Thomas More University has joined over 20 local organizations as a member of the Dr. James E. Randolph Medical, Healthcare, and Scientific Leadership Program. The goal of the program is to inspire black students in northern Kentucky to become professionals in the medical, health, and scientific fields through academic enrichment, leadership development, civic engagement, and mentorship. .
The university joins organizations such as St. Elizabeth Healthcare and Gravity Diagnostics, government partners including the Northern Kentucky Department of Health, and other educational institutions such as the University of Northern Kentucky , Gateway Community and Technical College, and the Diocese of Covington School System to support students. through the Randolph Initiative.
The program began with a digital launch featuring partners creating videos featuring black professionals explaining their educational and professional backgrounds. The videos are shown in local high schools with the aim of encouraging minority students to pursue studies in STEM fields. The initiative is poised to become an ongoing program at Thomas More University, with the conclusion of the inaugural year resulting in students visiting campus to experience hands-on classroom activities.
âThomas More has an incredible opportunity to partner with school districts, Saint Elizabeth Healthcare, local industry partners and Northern Kentucky University as well as Gateway Community and Technical College, to prepare the next generation of leaders in the fields. health and STEM, through the Randolph Initiative, âsaid Molly Smith, Ph.D. Thomas More University Provost.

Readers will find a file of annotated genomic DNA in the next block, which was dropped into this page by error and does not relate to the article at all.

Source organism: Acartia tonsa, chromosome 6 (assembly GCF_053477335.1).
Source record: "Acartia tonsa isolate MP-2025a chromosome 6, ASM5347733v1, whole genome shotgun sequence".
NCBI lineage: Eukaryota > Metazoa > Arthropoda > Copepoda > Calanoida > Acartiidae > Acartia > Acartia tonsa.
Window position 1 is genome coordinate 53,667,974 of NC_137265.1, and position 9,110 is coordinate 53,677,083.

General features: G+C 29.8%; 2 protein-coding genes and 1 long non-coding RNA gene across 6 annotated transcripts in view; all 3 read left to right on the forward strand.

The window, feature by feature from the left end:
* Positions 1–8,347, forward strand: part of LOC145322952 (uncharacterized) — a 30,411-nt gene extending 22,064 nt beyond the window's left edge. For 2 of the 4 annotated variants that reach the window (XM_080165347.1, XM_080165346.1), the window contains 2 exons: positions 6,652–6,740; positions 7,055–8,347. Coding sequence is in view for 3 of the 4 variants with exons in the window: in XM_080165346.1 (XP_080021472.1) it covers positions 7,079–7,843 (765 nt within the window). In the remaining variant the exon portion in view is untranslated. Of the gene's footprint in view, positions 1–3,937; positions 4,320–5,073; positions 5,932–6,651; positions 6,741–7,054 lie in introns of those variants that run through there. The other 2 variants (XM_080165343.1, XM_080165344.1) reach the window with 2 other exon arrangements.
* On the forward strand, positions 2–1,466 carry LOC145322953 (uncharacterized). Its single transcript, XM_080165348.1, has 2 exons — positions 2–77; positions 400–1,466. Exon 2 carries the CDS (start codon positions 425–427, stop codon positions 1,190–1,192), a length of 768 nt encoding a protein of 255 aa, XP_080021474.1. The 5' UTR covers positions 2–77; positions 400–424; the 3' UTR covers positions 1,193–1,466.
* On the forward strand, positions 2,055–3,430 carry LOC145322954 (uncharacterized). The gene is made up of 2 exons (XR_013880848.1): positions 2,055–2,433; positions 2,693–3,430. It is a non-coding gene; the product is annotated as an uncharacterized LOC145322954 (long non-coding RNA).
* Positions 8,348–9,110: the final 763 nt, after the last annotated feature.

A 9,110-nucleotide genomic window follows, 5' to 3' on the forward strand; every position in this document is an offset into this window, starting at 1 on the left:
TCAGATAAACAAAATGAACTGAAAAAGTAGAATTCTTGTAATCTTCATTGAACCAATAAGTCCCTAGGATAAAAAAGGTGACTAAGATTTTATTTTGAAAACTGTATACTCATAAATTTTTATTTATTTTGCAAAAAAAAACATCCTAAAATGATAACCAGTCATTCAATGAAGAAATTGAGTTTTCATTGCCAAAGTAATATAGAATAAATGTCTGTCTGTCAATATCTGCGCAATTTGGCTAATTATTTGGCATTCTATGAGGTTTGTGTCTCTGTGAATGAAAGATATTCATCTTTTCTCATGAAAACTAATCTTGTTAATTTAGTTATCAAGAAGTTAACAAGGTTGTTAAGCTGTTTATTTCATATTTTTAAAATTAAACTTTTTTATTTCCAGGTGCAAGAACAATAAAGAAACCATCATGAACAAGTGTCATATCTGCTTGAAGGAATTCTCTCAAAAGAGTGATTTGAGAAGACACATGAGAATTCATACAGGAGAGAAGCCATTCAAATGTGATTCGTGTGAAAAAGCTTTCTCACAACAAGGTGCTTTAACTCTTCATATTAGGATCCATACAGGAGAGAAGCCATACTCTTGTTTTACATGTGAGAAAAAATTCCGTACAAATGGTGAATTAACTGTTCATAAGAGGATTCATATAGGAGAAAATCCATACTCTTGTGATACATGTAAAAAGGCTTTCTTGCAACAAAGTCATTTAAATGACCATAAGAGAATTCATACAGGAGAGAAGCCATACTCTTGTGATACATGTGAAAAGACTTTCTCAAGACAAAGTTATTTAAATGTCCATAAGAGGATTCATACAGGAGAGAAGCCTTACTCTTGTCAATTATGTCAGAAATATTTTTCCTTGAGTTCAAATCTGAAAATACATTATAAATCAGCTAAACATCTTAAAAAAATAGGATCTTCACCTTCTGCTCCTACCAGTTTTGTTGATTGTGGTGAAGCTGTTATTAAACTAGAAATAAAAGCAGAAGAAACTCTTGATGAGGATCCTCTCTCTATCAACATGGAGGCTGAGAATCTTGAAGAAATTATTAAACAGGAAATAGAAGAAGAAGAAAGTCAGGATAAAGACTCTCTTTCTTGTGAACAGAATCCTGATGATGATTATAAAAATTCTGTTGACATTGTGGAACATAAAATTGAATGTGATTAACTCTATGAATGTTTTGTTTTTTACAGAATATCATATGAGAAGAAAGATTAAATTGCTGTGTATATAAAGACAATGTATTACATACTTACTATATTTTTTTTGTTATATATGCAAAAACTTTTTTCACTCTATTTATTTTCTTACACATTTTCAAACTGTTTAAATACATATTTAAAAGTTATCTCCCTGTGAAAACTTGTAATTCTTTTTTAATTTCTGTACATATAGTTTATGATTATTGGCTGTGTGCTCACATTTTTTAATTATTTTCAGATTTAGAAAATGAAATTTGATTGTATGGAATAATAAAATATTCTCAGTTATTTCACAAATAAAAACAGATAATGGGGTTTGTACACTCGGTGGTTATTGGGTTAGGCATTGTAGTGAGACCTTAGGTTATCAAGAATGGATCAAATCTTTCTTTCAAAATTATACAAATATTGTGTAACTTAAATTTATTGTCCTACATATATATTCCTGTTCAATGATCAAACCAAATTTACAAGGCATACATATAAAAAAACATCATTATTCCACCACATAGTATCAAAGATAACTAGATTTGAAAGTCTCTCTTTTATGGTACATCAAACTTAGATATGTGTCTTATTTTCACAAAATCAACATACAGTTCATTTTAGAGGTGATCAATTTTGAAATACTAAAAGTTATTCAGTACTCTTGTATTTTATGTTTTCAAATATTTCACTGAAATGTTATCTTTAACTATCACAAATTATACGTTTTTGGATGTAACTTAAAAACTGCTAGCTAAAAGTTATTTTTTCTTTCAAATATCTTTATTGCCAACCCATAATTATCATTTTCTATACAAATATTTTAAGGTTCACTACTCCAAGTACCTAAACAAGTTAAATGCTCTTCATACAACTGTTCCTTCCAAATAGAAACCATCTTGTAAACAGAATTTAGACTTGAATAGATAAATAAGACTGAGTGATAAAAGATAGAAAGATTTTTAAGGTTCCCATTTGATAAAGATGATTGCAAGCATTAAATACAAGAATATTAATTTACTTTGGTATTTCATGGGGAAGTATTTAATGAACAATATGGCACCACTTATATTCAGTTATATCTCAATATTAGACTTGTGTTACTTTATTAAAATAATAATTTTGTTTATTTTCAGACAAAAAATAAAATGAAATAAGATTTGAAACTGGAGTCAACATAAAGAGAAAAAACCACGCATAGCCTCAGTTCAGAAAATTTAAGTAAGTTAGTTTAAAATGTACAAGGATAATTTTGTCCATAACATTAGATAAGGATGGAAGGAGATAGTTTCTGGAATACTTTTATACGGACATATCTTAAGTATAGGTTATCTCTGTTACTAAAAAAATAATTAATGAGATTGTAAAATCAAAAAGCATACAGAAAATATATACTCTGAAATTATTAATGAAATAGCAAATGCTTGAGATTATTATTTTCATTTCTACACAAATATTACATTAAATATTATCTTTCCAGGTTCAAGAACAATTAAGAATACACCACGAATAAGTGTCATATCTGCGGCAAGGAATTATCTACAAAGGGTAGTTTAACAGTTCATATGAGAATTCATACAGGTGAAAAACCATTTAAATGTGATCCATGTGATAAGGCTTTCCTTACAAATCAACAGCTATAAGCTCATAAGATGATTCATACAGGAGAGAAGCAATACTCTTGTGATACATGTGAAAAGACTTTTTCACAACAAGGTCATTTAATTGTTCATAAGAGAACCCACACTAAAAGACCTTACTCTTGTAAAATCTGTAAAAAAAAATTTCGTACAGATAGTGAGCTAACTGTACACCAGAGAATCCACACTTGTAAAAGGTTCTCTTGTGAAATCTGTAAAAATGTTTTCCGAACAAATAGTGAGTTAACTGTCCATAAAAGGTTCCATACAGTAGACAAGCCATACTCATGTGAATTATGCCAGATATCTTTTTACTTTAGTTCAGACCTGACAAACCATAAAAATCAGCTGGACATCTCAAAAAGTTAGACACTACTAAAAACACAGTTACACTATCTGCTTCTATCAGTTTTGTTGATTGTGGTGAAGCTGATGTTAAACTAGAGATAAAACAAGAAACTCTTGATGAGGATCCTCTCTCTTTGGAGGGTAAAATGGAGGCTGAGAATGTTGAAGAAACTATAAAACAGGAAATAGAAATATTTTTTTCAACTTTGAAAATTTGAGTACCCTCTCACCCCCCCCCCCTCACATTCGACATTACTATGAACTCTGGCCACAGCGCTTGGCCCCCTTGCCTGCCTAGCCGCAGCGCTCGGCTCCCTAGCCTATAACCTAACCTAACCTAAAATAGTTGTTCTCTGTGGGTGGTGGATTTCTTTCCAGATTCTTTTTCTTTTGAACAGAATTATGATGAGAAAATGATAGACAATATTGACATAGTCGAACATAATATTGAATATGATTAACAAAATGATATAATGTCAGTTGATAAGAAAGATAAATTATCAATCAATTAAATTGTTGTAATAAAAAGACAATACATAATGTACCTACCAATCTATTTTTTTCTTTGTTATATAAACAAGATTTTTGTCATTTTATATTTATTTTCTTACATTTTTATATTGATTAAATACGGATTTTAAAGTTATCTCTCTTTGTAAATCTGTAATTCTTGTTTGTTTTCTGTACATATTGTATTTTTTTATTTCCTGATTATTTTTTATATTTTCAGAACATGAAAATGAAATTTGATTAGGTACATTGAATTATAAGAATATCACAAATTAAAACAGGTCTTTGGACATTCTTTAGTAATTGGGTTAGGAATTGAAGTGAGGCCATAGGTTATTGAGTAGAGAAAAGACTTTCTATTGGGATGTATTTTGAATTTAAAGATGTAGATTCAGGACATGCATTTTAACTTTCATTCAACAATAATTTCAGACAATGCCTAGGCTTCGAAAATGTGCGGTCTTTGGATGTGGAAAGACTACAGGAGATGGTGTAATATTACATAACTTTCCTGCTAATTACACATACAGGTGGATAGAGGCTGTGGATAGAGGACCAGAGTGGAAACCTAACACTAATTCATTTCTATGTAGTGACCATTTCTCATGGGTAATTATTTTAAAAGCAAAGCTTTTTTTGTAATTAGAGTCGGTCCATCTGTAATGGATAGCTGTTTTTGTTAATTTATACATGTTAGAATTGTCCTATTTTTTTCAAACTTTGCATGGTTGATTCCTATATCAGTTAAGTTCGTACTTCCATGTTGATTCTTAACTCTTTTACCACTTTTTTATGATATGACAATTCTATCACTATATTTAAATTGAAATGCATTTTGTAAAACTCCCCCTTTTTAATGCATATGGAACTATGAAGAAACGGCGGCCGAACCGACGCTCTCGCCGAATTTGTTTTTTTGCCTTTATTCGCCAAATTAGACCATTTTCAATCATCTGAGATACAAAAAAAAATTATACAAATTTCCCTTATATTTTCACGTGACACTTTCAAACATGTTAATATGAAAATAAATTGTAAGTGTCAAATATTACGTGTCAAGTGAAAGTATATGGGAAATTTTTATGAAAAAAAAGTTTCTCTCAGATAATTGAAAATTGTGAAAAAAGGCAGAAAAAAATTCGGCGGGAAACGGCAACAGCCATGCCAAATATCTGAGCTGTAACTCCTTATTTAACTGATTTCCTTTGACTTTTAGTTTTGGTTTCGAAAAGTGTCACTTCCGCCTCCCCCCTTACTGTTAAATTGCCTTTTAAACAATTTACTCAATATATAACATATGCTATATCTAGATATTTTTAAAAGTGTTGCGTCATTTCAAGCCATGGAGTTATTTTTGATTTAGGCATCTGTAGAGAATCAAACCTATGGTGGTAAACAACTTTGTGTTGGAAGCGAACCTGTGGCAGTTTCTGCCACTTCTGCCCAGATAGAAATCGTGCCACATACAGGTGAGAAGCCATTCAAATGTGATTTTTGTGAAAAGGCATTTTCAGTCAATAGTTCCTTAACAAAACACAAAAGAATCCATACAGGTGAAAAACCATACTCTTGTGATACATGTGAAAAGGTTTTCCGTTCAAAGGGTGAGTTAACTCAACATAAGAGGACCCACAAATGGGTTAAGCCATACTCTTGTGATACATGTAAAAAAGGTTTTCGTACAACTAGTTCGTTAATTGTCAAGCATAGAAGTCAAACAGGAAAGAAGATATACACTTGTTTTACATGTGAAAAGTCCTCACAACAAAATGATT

âJohn Stanton, Kenton County Director of External Relations, has brought us together in an inspiring collaboration that activates a shared vision for the well-being of our communities in Northern Kentucky. Dr. Bill Wetzel (chemistry) and Dr. Jyoti Saraswat (mathematics), both passionate advocates for careers in STEM and health, are leading this effort for Thomas More. We plan to welcome students to our campus this summer and support this initiative through a variety of activities in the years to come.
James E. Randolph, MD (1888-1981), whose initiative is named after him, had close ties to the region. He moved to Covington in 1922 and opened a medical practice on Greenup Street where he practiced for 59 years. He was the first black doctor on staff at St. Elizabeth’s Hospital. Among notable honors, in 1974 the Eastside Neighborhood Park was renamed Randolph Park and in 1976 Dr. Randolph received the Gold Medal from La Salette Academy for service to the community. In 1997, he was posthumously inducted into the Northern Kentucky Leadership Hall of Fame.